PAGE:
Forum for Science, Industry and Business

Sponsored by:     3M 
Search our Site:

 

Jasmine as valium substitute: RUB researchers discover unexpected effect of scents

08.07.2010
Effect is comparable to potent psychotropic drugs

Instead of a sleeping pill or a mood enhancer, a nose full of jasmine from Gardenia jasminoides could also help: in collaboration with Dr. Olga Sergeeva and Prof. Helmut Hass from the Heinrich Heine University in Düsseldorf, researchers from Bochum led by Prof. Dr. Dr. Dr. Hanns Hatt have discovered that the two fragrances Vertacetal-coeur (VC) and the chemical variation (PI24513) have the same molecular mechanism of action and are as strong as the commonly prescribed barbiturates or propofol. They soothe, relieve anxiety and promote sleep. The researchers have now been granted a patent for their discovery. They report in the current issue of the Journal of Biological Chemistry (online).

Every fifth German takes a sedative once a year

Sedatives, sleeping pills and relaxants are the most frequently prescribed psychotropic drugs. The difference between calming and hypnotic effect depends solely on the dosage. The classes of substances that exert a calming effect include alcohol, barbiturates, opiates, and since the 1950s, the benzodiazepines, which are now among the world's most widely prescribed drugs. In the course of a year, about 20 percent of all Germans take such drugs or are treated with them for anaesthetic purposes. However, benzodiazepines are not only potentially addictive, but can also cause serious side effects, e.g. depression, dizziness, hypotension, muscle weakness and impaired coordination.

Drugs enhance the effect of the neurotransmitter GABA

Benzodiazepines, barbiturates and anaesthetics such as propofol act via specific adhesion sites on receptors that lie at contact points of nerve cells (synapses) in the brain and increase the effect of the inhibiting endogenous neurotransmitter GABA (gamma-aminobutyric acid). In order to act like GABA itself, the medication would have to be highly dosed, but even lower doses are sufficient to increase the effect of endogenous GABA two to threefold.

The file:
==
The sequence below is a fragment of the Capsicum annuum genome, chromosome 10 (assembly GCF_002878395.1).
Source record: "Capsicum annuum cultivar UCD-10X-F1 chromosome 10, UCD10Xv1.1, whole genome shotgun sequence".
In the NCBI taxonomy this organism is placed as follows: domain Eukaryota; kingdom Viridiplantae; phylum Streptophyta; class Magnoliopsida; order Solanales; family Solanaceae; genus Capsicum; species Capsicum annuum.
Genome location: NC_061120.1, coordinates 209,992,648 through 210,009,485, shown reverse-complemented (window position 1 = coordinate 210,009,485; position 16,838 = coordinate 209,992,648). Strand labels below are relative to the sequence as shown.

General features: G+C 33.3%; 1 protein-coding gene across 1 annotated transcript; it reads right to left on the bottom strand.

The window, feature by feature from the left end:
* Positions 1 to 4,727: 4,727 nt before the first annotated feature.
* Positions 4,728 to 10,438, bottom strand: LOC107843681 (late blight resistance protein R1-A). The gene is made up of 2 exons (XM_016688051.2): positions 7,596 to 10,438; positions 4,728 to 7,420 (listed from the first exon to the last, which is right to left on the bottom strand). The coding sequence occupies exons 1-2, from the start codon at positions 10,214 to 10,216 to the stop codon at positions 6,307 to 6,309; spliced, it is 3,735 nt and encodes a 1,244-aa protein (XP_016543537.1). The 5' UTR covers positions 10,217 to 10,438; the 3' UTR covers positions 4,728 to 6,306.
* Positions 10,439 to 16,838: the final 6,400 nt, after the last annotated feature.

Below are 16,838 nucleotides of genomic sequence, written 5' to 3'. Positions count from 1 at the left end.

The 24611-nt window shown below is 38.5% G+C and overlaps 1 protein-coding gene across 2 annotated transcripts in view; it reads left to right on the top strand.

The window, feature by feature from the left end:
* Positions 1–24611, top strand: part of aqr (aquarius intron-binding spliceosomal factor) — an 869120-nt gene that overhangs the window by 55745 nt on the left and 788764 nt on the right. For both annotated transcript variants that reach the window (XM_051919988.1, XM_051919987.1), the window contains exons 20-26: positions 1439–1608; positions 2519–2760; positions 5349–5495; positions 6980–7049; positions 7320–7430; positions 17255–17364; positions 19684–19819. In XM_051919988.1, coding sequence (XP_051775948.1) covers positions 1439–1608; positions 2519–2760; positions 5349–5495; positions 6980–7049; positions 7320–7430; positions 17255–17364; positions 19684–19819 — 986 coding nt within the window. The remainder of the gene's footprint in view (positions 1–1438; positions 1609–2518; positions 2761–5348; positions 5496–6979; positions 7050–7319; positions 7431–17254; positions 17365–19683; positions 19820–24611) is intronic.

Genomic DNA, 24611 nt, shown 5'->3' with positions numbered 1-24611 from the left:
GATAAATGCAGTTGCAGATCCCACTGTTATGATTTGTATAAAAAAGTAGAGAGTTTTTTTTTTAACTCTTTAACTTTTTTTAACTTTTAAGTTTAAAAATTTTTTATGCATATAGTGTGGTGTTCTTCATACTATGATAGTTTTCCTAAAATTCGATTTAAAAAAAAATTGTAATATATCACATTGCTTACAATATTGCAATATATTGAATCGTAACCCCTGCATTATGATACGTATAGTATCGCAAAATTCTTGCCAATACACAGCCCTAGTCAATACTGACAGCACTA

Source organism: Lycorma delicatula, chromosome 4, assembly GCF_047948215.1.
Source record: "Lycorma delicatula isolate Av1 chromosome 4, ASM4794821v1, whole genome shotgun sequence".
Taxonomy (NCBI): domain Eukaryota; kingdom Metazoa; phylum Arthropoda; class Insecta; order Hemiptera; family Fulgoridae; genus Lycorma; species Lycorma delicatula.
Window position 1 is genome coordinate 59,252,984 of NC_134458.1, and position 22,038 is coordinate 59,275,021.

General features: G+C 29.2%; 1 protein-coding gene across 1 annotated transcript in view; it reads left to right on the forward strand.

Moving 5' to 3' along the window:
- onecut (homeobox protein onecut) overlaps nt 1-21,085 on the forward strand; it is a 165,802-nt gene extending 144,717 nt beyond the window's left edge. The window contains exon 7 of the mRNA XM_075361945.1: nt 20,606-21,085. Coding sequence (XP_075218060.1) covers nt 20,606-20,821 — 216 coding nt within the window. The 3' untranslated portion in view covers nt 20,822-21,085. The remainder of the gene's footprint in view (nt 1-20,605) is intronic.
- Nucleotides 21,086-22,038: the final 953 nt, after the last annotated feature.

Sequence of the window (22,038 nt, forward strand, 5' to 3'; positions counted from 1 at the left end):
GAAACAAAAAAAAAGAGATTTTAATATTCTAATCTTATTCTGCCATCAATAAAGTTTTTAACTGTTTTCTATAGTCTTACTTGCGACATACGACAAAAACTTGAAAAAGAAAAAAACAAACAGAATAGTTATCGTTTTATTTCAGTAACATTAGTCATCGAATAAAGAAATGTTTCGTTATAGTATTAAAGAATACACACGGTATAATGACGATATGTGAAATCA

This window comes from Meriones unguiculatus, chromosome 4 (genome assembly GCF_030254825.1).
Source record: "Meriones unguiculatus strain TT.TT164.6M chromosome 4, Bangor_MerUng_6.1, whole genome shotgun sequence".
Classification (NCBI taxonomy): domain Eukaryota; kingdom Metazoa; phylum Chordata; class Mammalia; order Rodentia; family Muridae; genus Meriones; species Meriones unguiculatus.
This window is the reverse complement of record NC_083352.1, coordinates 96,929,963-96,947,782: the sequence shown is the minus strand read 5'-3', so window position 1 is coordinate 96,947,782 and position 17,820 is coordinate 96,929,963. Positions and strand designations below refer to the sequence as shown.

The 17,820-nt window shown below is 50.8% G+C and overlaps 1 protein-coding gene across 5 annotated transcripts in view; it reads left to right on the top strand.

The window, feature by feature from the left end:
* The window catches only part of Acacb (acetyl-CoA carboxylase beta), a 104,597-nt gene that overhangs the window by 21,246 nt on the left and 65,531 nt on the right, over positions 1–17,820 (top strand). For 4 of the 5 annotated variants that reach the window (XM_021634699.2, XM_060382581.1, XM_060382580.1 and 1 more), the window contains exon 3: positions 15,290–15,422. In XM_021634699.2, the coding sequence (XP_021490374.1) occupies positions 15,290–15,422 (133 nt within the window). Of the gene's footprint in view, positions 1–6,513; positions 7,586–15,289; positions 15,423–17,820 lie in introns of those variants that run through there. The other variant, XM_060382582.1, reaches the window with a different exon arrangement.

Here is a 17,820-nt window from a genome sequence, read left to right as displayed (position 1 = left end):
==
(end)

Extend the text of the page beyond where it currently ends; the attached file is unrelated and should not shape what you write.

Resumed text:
Fragrances instead of tablets

The RUB researchers have now performed a large screening study in which they tested hundreds of fragrances to determine their effect on GABA receptors in humans and mice. The two fragrances vertacetal-coeur (VC) and the chemical variation (PI24513) were the strongest: they were able to increase the GABA effect by more than five times and thus act as strongly as the known drugs. The "cross check" with genetically modified GABA receptors in transgenic mice which no longer responded to propofol confirmed that the mechanism of action is the same: the altered receptor also no longer responded to the fragrances.

Fragrances for sleep disorders and stress

Behavioural tests with mice in Prof. Lübbert’s laboratory in the Department of Animal Physiology at the RUB then eliminated the last doubts concerning the qualities of fragrance as a sedative. Injected or inhaled, the fragrances generated a calming effect: in a Plexiglas cage whose air contained a high concentration of the fragrance, the mice ceased all activity and sat quietly in the corner. Via the air breathed in, the scent molecules go from the lungs into the blood and then transmitted from there to the brain. Electrophysiological measurements of neurons in the brain areas responsible for the sleep-wake cycle showed that the GABA-effect on those nerve cells active in sleep was enhanced by the fragrances. “We have discovered a new class of GABA receptor modulator which can be administered parentally and through the respiratory air,” says Prof. Hatt. “Applications in sedation, anxiety, excitement and aggression relieving treatment and sleep induction therapy are all imaginable. The results can also be seen as evidence of a scientific basis for aromatherapy.” By changing the chemical structure of the scent molecules, the researchers hope to achieve even stronger effects.

Bibliographic record

Olga A. Sergeeva, Olaf Kletke, Andrea Kragler, Anja Poppek, Wiebke Fleischer, Stephan Roger Schubring, Boris Goerg, Helmut L. Haas, Xin-Ran Zhu, Hermann Luebbert, Guenter Gisselmann, and Hanns Hatt: Fragrant dioxane derivatives identify β1 subunit-containing GABA(A) receptors. J. Biol. Chem. jbc.M110.103309 First Published on May 28, 2010, doi:10.1074/jbc.M110.103309

More information